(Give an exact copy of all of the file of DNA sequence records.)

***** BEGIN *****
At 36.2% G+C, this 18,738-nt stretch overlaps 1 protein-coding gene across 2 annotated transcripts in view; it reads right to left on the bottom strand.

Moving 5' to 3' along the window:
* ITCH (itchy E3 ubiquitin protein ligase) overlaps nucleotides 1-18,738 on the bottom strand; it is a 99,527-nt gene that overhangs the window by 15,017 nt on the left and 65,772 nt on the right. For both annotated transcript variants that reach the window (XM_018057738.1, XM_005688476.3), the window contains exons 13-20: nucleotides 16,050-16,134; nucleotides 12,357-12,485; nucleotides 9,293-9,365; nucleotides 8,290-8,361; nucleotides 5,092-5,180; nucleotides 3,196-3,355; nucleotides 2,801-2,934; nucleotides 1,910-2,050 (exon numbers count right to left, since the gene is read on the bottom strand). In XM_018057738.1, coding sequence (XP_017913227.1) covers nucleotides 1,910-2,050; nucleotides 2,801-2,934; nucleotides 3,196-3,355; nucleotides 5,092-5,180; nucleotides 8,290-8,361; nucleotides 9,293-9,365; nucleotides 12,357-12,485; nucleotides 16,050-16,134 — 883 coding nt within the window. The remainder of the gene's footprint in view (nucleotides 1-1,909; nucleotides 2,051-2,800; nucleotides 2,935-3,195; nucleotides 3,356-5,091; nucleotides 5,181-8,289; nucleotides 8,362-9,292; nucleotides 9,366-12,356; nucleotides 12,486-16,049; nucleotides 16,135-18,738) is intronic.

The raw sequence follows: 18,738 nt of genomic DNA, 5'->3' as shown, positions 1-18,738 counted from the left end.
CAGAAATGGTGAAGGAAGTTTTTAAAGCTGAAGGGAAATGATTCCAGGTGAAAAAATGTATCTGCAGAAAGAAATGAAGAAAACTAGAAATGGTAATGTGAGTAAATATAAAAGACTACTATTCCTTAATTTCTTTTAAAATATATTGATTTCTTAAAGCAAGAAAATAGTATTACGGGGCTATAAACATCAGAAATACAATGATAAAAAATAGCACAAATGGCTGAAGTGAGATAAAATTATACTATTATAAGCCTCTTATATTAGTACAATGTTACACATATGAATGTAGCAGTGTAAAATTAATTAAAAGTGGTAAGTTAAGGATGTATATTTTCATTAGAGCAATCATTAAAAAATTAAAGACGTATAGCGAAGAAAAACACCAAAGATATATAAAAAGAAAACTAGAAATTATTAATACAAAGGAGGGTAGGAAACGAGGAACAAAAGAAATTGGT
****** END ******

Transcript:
At 36.2% G+C, this 18,738-nt stretch overlaps 1 protein-coding gene across 2 annotated transcripts in view; it reads right to left on the bottom strand.

Moving 5' to 3' along the window:
* ITCH (itchy E3 ubiquitin protein ligase) overlaps nucleotides 1-18,738 on the bottom strand; it is a 99,527-nt gene that overhangs the window by 15,017 nt on the left and 65,772 nt on the right. For both annotated transcript variants that reach the window (XM_018057738.1, XM_005688476.3), the window contains exons 13-20: nucleotides 16,050-16,134; nucleotides 12,357-12,485; nucleotides 9,293-9,365; nucleotides 8,290-8,361; nucleotides 5,092-5,180; nucleotides 3,196-3,355; nucleotides 2,801-2,934; nucleotides 1,910-2,050 (exon numbers count right to left, since the gene is read on the bottom strand). In XM_018057738.1, coding sequence (XP_017913227.1) covers nucleotides 1,910-2,050; nucleotides 2,801-2,934; nucleotides 3,196-3,355; nucleotides 5,092-5,180; nucleotides 8,290-8,361; nucleotides 9,293-9,365; nucleotides 12,357-12,485; nucleotides 16,050-16,134 — 883 coding nt within the window. The remainder of the gene's footprint in view (nucleotides 1-1,909; nucleotides 2,051-2,800; nucleotides 2,935-3,195; nucleotides 3,356-5,091; nucleotides 5,181-8,289; nucleotides 8,362-9,292; nucleotides 9,366-12,356; nucleotides 12,486-16,049; nucleotides 16,135-18,738) is intronic.

The raw sequence follows: 18,738 nt of genomic DNA, 5'->3' as shown, positions 1-18,738 counted from the left end.
CAGAAATGGTGAAGGAAGTTTTTAAAGCTGAAGGGAAATGATTCCAGGTGAAAAAATGTATCTGCAGAAAGAAATGAAGAAAACTAGAAATGGTAATGTGAGTAAATATAAAAGACTACTATTCCTTAATTTCTTTTAAAATATATTGATTTCTTAAAGCAAGAAAATAGTATTACGGGGCTATAAACATCAGAAATACAATGATAAAAAATAGCACAAATGGCTGAAGTGAGATAAAATTATACTATTATAAGCCTCTTATATTAGTACAATGTTACACATATGAATGTAGCAGTGTAAAATTAATTAAAAGTGGTAAGTTAAGGATGTATATTTTCATTAGAGCAATCATTAAAAAATTAAAGACGTATAGCGAAGAAAAACACCAAAGATATATAAAAAGAAAACTAGAAATTATTAATACAAAGGAGGGTAGGAAACGAGGAACAAAAGAAATTGGT